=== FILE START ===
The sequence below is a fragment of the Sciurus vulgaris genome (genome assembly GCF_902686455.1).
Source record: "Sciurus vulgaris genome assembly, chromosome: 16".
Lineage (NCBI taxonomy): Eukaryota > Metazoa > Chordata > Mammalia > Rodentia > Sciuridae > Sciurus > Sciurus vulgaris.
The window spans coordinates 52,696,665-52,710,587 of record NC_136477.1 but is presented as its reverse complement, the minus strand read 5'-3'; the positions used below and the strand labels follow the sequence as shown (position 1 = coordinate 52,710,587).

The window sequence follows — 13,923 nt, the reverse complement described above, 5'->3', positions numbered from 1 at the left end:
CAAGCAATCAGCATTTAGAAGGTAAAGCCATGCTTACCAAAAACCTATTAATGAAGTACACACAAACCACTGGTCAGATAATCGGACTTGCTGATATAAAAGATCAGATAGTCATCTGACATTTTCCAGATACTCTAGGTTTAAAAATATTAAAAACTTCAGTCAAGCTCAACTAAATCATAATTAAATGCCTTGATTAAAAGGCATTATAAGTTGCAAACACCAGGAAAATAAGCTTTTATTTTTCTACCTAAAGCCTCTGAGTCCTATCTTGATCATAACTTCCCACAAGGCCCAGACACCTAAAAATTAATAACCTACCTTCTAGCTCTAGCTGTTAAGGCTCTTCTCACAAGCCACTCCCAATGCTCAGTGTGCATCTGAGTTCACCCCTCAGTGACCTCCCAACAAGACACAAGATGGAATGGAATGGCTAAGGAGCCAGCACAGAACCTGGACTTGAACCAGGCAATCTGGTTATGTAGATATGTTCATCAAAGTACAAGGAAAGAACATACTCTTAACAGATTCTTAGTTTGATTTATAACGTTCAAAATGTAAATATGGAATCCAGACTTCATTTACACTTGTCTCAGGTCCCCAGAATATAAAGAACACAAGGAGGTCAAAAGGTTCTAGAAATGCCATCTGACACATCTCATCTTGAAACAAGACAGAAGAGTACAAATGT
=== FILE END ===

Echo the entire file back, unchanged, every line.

The sequence below is a fragment of the Sciurus vulgaris genome (genome assembly GCF_902686455.1).
Source record: "Sciurus vulgaris genome assembly, chromosome: 16".
Lineage (NCBI taxonomy): Eukaryota > Metazoa > Chordata > Mammalia > Rodentia > Sciuridae > Sciurus > Sciurus vulgaris.
The window spans coordinates 52,696,665-52,710,587 of record NC_136477.1 but is presented as its reverse complement, the minus strand read 5'-3'; the positions used below and the strand labels follow the sequence as shown (position 1 = coordinate 52,710,587).

The window sequence follows — 13,923 nt, the reverse complement described above, 5'->3', positions numbered from 1 at the left end:
CAAGCAATCAGCATTTAGAAGGTAAAGCCATGCTTACCAAAAACCTATTAATGAAGTACACACAAACCACTGGTCAGATAATCGGACTTGCTGATATAAAAGATCAGATAGTCATCTGACATTTTCCAGATACTCTAGGTTTAAAAATATTAAAAACTTCAGTCAAGCTCAACTAAATCATAATTAAATGCCTTGATTAAAAGGCATTATAAGTTGCAAACACCAGGAAAATAAGCTTTTATTTTTCTACCTAAAGCCTCTGAGTCCTATCTTGATCATAACTTCCCACAAGGCCCAGACACCTAAAAATTAATAACCTACCTTCTAGCTCTAGCTGTTAAGGCTCTTCTCACAAGCCACTCCCAATGCTCAGTGTGCATCTGAGTTCACCCCTCAGTGACCTCCCAACAAGACACAAGATGGAATGGAATGGCTAAGGAGCCAGCACAGAACCTGGACTTGAACCAGGCAATCTGGTTATGTAGATATGTTCATCAAAGTACAAGGAAAGAACATACTCTTAACAGATTCTTAGTTTGATTTATAACGTTCAAAATGTAAATATGGAATCCAGACTTCATTTACACTTGTCTCAGGTCCCCAGAATATAAAGAACACAAGGAGGTCAAAAGGTTCTAGAAATGCCATCTGACACATCTCATCTTGAAACAAGACAGAAGAGTACAAATGT